Ship exhaust makes ocean lightning more common and intense in shipping lanes

The American Geophysical Union reports that a long-term study of major shipping lanes indicates that ship exhaust is dramatically altering lightning patterns. It's not clear what the long-term effects might be.

Via AGU:

The results provide some of the first evidence that humans are changing cloud formation on a nearly continual basis, rather than after a specific incident like a wildfire, according to the authors. Cloud formation can affect rainfall patterns and alter climate by changing how much sunlight clouds reflect to space.

“It’s one of the clearest examples of how humans are actually changing the intensity of storm processes on Earth through the emission of particulates from combustion,” said Joel Thornton, an atmospheric scientist at the University of Washington in Seattle and lead author of the new study in Geophysical Research Letters, a journal of the American Geophysical Union.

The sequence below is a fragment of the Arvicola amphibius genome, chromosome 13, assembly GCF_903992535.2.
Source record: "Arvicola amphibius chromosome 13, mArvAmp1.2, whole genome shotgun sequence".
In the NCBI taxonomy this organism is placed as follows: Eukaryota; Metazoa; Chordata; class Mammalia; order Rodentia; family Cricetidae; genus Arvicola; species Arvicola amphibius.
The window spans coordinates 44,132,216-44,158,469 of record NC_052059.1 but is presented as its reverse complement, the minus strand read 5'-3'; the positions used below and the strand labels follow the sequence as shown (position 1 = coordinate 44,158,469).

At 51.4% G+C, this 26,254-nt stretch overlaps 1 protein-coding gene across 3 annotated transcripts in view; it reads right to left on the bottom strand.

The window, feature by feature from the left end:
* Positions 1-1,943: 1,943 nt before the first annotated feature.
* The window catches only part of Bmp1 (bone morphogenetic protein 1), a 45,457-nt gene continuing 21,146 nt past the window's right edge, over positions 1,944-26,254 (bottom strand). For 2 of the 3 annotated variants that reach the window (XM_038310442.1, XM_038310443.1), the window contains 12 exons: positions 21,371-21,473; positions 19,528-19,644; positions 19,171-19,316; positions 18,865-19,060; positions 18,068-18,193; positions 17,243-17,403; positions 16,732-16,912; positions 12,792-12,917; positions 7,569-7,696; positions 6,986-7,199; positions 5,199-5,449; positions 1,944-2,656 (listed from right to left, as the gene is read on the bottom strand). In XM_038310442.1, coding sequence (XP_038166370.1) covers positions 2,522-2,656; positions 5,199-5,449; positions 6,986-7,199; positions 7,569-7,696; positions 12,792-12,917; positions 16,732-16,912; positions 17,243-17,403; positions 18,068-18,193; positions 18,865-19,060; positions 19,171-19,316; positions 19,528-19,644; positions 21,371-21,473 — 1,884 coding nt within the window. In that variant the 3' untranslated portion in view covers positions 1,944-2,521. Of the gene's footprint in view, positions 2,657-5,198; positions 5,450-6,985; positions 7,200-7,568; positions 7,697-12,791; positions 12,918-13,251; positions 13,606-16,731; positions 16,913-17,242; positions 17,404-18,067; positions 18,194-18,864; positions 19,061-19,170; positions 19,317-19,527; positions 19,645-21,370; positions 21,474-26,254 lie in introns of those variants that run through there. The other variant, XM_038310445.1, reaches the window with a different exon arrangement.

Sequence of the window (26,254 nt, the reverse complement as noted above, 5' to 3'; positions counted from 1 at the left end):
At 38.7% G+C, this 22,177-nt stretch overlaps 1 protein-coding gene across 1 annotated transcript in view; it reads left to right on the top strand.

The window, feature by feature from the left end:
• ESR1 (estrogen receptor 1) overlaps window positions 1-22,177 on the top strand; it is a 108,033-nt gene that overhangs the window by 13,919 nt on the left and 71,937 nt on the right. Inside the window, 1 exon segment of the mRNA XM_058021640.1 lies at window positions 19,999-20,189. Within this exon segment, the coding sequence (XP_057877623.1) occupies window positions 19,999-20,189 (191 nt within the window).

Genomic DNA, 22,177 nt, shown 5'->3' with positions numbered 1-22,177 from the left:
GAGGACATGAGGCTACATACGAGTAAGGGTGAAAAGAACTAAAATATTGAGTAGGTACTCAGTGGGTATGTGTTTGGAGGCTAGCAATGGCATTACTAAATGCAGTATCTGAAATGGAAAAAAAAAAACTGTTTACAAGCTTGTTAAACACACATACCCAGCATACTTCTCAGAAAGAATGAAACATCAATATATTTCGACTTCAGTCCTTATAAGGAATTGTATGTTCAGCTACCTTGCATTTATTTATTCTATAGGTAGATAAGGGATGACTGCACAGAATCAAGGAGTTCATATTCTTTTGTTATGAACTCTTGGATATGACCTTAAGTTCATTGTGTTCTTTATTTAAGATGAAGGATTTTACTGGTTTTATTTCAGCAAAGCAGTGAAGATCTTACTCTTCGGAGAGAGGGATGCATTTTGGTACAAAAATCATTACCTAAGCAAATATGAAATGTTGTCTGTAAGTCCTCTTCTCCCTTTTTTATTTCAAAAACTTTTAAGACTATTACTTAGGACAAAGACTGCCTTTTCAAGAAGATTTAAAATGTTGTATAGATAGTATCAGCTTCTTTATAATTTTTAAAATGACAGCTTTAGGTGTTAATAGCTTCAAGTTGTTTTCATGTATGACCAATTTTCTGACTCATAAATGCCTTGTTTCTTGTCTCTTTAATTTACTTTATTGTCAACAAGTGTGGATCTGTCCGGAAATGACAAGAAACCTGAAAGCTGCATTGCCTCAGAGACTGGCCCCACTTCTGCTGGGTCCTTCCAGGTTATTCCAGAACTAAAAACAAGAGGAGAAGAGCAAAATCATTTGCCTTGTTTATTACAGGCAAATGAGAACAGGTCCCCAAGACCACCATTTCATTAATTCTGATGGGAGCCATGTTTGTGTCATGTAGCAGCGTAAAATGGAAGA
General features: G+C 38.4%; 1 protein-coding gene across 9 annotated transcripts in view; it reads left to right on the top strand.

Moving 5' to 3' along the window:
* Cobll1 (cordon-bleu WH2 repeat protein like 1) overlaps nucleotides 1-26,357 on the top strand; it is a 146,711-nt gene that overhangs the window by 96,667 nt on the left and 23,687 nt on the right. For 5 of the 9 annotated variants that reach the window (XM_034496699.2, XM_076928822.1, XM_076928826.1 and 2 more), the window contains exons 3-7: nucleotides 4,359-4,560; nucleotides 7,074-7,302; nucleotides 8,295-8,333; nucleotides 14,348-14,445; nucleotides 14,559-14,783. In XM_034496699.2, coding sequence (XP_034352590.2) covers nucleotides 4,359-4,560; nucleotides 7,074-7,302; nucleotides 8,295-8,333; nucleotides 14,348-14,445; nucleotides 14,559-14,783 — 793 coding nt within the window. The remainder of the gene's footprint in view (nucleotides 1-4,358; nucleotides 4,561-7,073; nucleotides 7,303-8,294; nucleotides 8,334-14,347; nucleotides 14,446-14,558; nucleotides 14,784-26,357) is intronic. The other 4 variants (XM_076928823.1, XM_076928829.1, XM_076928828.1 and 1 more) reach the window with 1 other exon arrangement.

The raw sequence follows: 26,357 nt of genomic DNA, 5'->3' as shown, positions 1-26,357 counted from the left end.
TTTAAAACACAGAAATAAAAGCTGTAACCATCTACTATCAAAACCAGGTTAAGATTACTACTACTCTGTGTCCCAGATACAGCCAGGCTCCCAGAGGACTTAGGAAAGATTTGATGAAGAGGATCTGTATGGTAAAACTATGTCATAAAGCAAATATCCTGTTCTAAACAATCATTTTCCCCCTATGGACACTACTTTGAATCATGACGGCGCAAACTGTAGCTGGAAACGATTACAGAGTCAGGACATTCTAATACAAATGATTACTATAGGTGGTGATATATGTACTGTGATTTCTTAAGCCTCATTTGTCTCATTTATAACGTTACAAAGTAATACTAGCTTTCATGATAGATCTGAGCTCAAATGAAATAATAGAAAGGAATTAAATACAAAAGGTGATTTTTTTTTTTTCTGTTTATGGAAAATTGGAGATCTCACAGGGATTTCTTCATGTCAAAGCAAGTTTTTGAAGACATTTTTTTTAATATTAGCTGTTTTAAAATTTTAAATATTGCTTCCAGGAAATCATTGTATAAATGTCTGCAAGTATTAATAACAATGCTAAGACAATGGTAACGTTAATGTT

In this image from Thompson's study, the top map shows annual average lightning density at a resolution of about 10 kilometers (6 miles), as recorded by the WWLLN, from 2005 to 2016. The bottom map shows aerosol emissions from ships crossing routes in the Indian Ocean and South China sea from 2010.

Ship exaust makes oceanic thunderstorms more intense (via Atlas Obscura)

Image: Pexels